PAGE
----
So what causes the “popping” sound?
Your knuckles are joints covered by a capsule (the joint capsule). Within this capsule there is fluid, which acts as a lubricant and also contains nutrients for the adjacent bone surfaces. A variety of gases are continuously dissolved in this fluid. When one cracks a knuckle, the stretching of the capsule lowers the pressure inside the joint and creates a vacuum, which is filled by the gas previously dissolved in the fluid. This creates a “bubble” which then bursts producing the “popping” or “cracking” sound. It takes a while until these gases are re-dissolved in the fluid, which explains why knuckles cannot be “re-cracked” immediately.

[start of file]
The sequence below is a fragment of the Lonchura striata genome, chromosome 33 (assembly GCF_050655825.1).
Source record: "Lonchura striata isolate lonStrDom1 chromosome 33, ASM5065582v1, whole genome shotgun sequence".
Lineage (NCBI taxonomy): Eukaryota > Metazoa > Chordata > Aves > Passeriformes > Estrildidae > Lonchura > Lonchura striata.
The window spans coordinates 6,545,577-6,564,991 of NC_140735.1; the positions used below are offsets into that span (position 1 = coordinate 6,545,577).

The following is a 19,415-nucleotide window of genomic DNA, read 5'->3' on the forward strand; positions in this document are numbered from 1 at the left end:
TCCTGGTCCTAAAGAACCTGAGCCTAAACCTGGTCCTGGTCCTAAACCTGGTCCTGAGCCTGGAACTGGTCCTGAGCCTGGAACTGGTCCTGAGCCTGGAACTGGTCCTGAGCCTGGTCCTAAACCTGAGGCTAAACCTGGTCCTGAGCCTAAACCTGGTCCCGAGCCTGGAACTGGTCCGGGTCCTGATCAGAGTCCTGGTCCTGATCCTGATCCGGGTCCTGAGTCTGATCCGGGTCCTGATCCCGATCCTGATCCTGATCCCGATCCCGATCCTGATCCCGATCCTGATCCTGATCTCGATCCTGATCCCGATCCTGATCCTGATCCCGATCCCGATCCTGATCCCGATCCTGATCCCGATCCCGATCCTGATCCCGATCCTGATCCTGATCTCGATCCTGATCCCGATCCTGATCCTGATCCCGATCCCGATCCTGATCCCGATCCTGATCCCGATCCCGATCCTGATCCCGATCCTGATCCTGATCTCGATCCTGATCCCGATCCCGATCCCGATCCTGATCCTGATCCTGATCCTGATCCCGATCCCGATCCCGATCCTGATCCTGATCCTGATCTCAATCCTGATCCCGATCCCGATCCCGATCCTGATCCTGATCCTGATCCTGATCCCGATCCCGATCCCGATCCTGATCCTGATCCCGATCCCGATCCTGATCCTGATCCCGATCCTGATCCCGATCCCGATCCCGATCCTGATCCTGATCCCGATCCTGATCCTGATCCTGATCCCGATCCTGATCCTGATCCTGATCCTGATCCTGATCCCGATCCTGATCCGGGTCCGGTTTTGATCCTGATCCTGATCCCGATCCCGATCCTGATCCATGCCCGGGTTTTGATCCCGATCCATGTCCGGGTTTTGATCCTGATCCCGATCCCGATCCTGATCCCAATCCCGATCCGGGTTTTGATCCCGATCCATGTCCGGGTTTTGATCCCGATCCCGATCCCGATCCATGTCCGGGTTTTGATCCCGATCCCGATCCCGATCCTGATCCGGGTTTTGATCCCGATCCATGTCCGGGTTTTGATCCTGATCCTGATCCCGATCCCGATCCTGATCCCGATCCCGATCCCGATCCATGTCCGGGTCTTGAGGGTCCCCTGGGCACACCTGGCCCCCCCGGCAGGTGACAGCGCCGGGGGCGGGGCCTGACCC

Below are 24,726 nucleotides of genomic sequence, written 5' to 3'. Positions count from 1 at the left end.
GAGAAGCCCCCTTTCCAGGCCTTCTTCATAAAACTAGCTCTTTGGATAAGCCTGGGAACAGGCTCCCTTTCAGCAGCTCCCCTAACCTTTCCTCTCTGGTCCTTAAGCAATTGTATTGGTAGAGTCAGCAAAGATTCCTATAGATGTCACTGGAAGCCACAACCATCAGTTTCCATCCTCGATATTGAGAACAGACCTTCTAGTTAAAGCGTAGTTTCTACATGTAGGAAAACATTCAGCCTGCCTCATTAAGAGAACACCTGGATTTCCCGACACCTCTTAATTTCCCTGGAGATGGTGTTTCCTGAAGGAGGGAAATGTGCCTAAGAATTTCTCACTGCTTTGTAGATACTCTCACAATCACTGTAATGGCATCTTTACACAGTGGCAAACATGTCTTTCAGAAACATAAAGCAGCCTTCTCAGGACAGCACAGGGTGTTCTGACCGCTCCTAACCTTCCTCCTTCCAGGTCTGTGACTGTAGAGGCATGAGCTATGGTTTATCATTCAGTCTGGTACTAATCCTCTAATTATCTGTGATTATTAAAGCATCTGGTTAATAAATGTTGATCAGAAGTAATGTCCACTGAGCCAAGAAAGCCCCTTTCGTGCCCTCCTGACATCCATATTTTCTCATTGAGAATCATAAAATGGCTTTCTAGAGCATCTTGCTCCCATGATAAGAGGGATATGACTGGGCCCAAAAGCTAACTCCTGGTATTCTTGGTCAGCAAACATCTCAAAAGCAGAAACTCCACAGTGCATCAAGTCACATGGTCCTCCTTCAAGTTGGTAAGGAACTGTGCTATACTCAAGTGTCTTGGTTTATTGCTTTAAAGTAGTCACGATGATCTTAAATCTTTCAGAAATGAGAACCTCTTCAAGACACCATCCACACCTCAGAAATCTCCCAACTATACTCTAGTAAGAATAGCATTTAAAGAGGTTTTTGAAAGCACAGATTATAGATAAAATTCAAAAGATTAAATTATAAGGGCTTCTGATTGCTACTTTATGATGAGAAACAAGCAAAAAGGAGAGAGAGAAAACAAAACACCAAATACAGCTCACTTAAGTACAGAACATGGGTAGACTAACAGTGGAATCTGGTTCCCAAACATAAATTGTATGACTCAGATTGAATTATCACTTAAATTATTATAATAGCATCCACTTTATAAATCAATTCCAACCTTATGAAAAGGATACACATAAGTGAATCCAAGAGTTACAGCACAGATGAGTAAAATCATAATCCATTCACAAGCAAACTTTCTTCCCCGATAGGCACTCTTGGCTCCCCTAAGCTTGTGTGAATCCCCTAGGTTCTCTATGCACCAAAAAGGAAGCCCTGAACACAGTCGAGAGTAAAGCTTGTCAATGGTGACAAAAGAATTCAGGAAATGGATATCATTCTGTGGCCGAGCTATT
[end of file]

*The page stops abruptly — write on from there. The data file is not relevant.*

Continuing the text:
There is no evidence that cracking knuckles causes arthritis. However, there are studies associating knuckle cracking with injury of the ligaments surrounding the joint or dislocation of the tendons.
What causes arthritis?
There are different kinds of arthritis with the major categories being two: The inflammatory type such as rheumatoid arthritis and the degenerative type best known as osteoarthritis (wear and tear). The causes for either are not well known and research focuses on explaining the mechanisms leading to these diseases. For the inflammatory arthritis an unknown exposure to environmental stimuli is considered possible. For the “wear and tear arthritis” instead, aging and excessive mechanical stress may play a role in accelerating the damage in the joints.